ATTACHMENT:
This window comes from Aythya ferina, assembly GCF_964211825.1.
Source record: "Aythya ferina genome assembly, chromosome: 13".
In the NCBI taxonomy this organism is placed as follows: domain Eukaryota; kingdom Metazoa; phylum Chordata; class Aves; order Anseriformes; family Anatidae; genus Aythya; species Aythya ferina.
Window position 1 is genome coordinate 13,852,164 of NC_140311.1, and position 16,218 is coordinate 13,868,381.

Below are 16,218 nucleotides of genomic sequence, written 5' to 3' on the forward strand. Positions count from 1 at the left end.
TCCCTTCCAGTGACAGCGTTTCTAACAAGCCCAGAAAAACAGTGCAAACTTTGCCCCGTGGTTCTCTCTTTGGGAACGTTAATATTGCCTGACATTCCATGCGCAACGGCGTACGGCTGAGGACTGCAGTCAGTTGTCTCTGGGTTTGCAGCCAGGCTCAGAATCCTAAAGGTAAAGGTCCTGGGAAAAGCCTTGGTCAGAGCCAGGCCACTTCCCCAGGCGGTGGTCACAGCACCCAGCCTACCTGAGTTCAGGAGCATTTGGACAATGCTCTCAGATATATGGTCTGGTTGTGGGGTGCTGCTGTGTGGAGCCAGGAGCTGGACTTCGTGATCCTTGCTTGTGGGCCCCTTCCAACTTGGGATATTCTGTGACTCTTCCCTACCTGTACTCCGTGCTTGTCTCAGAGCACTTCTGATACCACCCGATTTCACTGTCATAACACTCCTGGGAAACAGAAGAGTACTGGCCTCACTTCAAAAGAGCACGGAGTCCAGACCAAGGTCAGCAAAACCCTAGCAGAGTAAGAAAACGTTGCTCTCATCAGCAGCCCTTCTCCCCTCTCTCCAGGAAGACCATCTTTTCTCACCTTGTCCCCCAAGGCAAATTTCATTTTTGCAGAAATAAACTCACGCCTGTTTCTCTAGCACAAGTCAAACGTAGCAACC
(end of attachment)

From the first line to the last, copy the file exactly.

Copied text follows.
This window comes from Aythya ferina, assembly GCF_964211825.1.
Source record: "Aythya ferina genome assembly, chromosome: 13".
In the NCBI taxonomy this organism is placed as follows: domain Eukaryota; kingdom Metazoa; phylum Chordata; class Aves; order Anseriformes; family Anatidae; genus Aythya; species Aythya ferina.
Window position 1 is genome coordinate 13,852,164 of NC_140311.1, and position 16,218 is coordinate 13,868,381.

Below are 16,218 nucleotides of genomic sequence, written 5' to 3' on the forward strand. Positions count from 1 at the left end.
TCCCTTCCAGTGACAGCGTTTCTAACAAGCCCAGAAAAACAGTGCAAACTTTGCCCCGTGGTTCTCTCTTTGGGAACGTTAATATTGCCTGACATTCCATGCGCAACGGCGTACGGCTGAGGACTGCAGTCAGTTGTCTCTGGGTTTGCAGCCAGGCTCAGAATCCTAAAGGTAAAGGTCCTGGGAAAAGCCTTGGTCAGAGCCAGGCCACTTCCCCAGGCGGTGGTCACAGCACCCAGCCTACCTGAGTTCAGGAGCATTTGGACAATGCTCTCAGATATATGGTCTGGTTGTGGGGTGCTGCTGTGTGGAGCCAGGAGCTGGACTTCGTGATCCTTGCTTGTGGGCCCCTTCCAACTTGGGATATTCTGTGACTCTTCCCTACCTGTACTCCGTGCTTGTCTCAGAGCACTTCTGATACCACCCGATTTCACTGTCATAACACTCCTGGGAAACAGAAGAGTACTGGCCTCACTTCAAAAGAGCACGGAGTCCAGACCAAGGTCAGCAAAACCCTAGCAGAGTAAGAAAACGTTGCTCTCATCAGCAGCCCTTCTCCCCTCTCTCCAGGAAGACCATCTTTTCTCACCTTGTCCCCCAAGGCAAATTTCATTTTTGCAGAAATAAACTCACGCCTGTTTCTCTAGCACAAGTCAAACGTAGCAACC